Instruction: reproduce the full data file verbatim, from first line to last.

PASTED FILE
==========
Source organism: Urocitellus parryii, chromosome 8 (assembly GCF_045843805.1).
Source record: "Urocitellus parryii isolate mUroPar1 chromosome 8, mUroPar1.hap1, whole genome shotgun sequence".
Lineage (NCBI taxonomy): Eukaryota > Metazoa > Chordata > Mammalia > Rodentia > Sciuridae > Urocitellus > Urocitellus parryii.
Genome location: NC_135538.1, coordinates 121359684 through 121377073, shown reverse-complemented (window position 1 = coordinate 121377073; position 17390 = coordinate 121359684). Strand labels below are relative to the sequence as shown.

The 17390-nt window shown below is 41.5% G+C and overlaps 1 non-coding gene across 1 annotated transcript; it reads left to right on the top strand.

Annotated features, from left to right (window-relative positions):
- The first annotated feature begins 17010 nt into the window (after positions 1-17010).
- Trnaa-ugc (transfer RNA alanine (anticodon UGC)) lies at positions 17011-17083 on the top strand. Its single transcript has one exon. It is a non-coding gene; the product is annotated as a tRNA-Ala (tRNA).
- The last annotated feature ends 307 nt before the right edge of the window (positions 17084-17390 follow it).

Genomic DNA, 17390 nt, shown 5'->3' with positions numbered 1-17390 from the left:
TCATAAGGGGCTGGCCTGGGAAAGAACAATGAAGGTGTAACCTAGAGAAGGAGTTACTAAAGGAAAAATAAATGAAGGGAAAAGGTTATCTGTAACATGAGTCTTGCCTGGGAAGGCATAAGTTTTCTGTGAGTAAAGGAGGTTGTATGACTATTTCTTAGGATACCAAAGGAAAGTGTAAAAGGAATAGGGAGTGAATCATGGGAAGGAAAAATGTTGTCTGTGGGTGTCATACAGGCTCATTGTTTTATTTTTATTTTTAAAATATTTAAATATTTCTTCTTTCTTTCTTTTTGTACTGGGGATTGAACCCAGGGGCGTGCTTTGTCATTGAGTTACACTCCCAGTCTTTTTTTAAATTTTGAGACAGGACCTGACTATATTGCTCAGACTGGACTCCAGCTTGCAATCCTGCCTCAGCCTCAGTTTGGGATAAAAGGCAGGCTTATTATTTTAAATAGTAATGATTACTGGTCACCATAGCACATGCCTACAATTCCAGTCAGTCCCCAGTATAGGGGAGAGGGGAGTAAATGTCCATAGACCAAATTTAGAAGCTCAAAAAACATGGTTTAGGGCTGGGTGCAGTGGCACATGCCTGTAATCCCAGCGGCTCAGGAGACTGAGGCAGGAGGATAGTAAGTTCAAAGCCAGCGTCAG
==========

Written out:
Source organism: Urocitellus parryii, chromosome 8 (assembly GCF_045843805.1).
Source record: "Urocitellus parryii isolate mUroPar1 chromosome 8, mUroPar1.hap1, whole genome shotgun sequence".
Lineage (NCBI taxonomy): Eukaryota > Metazoa > Chordata > Mammalia > Rodentia > Sciuridae > Urocitellus > Urocitellus parryii.
Genome location: NC_135538.1, coordinates 121359684 through 121377073, shown reverse-complemented (window position 1 = coordinate 121377073; position 17390 = coordinate 121359684). Strand labels below are relative to the sequence as shown.

The 17390-nt window shown below is 41.5% G+C and overlaps 1 non-coding gene across 1 annotated transcript; it reads left to right on the top strand.

Annotated features, from left to right (window-relative positions):
- The first annotated feature begins 17010 nt into the window (after positions 1-17010).
- Trnaa-ugc (transfer RNA alanine (anticodon UGC)) lies at positions 17011-17083 on the top strand. Its single transcript has one exon. It is a non-coding gene; the product is annotated as a tRNA-Ala (tRNA).
- The last annotated feature ends 307 nt before the right edge of the window (positions 17084-17390 follow it).

Genomic DNA, 17390 nt, shown 5'->3' with positions numbered 1-17390 from the left:
TCATAAGGGGCTGGCCTGGGAAAGAACAATGAAGGTGTAACCTAGAGAAGGAGTTACTAAAGGAAAAATAAATGAAGGGAAAAGGTTATCTGTAACATGAGTCTTGCCTGGGAAGGCATAAGTTTTCTGTGAGTAAAGGAGGTTGTATGACTATTTCTTAGGATACCAAAGGAAAGTGTAAAAGGAATAGGGAGTGAATCATGGGAAGGAAAAATGTTGTCTGTGGGTGTCATACAGGCTCATTGTTTTATTTTTATTTTTAAAATATTTAAATATTTCTTCTTTCTTTCTTTTTGTACTGGGGATTGAACCCAGGGGCGTGCTTTGTCATTGAGTTACACTCCCAGTCTTTTTTTAAATTTTGAGACAGGACCTGACTATATTGCTCAGACTGGACTCCAGCTTGCAATCCTGCCTCAGCCTCAGTTTGGGATAAAAGGCAGGCTTATTATTTTAAATAGTAATGATTACTGGTCACCATAGCACATGCCTACAATTCCAGTCAGTCCCCAGTATAGGGGAGAGGGGAGTAAATGTCCATAGACCAAATTTAGAAGCTCAAAAAACATGGTTTAGGGCTGGGTGCAGTGGCACATGCCTGTAATCCCAGCGGCTCAGGAGACTGAGGCAGGAGGATAGTAAGTTCAAAGCCAGCGTCAG